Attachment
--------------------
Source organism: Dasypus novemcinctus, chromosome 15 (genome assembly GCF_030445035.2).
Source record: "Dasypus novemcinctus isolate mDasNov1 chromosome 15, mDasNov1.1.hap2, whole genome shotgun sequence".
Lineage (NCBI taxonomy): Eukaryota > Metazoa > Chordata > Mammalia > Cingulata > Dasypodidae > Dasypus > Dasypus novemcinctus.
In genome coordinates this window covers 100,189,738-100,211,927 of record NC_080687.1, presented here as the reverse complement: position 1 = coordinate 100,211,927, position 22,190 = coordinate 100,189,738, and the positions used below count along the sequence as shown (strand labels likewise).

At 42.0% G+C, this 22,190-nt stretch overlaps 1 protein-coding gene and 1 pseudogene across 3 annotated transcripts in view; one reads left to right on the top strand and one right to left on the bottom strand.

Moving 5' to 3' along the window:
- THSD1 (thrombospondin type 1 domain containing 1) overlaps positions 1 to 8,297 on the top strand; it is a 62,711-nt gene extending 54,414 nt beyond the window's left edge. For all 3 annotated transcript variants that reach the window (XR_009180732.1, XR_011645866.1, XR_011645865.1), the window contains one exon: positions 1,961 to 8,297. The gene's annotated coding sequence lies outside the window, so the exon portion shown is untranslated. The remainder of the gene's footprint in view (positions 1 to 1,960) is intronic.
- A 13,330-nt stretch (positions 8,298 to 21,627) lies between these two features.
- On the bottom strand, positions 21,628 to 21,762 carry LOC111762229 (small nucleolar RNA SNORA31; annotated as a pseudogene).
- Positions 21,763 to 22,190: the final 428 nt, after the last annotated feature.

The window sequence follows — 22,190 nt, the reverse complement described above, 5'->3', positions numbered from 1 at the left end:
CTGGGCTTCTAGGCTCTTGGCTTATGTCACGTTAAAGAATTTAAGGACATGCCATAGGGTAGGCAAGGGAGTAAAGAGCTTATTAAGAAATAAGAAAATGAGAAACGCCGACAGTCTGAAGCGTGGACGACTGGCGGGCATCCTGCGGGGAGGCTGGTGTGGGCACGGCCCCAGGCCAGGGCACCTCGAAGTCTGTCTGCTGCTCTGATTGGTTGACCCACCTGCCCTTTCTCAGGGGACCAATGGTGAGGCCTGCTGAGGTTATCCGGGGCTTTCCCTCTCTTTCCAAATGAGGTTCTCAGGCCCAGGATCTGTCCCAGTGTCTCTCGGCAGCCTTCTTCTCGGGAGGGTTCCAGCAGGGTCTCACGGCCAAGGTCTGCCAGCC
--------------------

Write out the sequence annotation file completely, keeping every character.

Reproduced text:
Source organism: Dasypus novemcinctus, chromosome 15 (genome assembly GCF_030445035.2).
Source record: "Dasypus novemcinctus isolate mDasNov1 chromosome 15, mDasNov1.1.hap2, whole genome shotgun sequence".
Lineage (NCBI taxonomy): Eukaryota > Metazoa > Chordata > Mammalia > Cingulata > Dasypodidae > Dasypus > Dasypus novemcinctus.
In genome coordinates this window covers 100,189,738-100,211,927 of record NC_080687.1, presented here as the reverse complement: position 1 = coordinate 100,211,927, position 22,190 = coordinate 100,189,738, and the positions used below count along the sequence as shown (strand labels likewise).

At 42.0% G+C, this 22,190-nt stretch overlaps 1 protein-coding gene and 1 pseudogene across 3 annotated transcripts in view; one reads left to right on the top strand and one right to left on the bottom strand.

Moving 5' to 3' along the window:
- THSD1 (thrombospondin type 1 domain containing 1) overlaps positions 1 to 8,297 on the top strand; it is a 62,711-nt gene extending 54,414 nt beyond the window's left edge. For all 3 annotated transcript variants that reach the window (XR_009180732.1, XR_011645866.1, XR_011645865.1), the window contains one exon: positions 1,961 to 8,297. The gene's annotated coding sequence lies outside the window, so the exon portion shown is untranslated. The remainder of the gene's footprint in view (positions 1 to 1,960) is intronic.
- A 13,330-nt stretch (positions 8,298 to 21,627) lies between these two features.
- On the bottom strand, positions 21,628 to 21,762 carry LOC111762229 (small nucleolar RNA SNORA31; annotated as a pseudogene).
- Positions 21,763 to 22,190: the final 428 nt, after the last annotated feature.

The window sequence follows — 22,190 nt, the reverse complement described above, 5'->3', positions numbered from 1 at the left end:
CTGGGCTTCTAGGCTCTTGGCTTATGTCACGTTAAAGAATTTAAGGACATGCCATAGGGTAGGCAAGGGAGTAAAGAGCTTATTAAGAAATAAGAAAATGAGAAACGCCGACAGTCTGAAGCGTGGACGACTGGCGGGCATCCTGCGGGGAGGCTGGTGTGGGCACGGCCCCAGGCCAGGGCACCTCGAAGTCTGTCTGCTGCTCTGATTGGTTGACCCACCTGCCCTTTCTCAGGGGACCAATGGTGAGGCCTGCTGAGGTTATCCGGGGCTTTCCCTCTCTTTCCAAATGAGGTTCTCAGGCCCAGGATCTGTCCCAGTGTCTCTCGGCAGCCTTCTTCTCGGGAGGGTTCCAGCAGGGTCTCACGGCCAAGGTCTGCCAGCC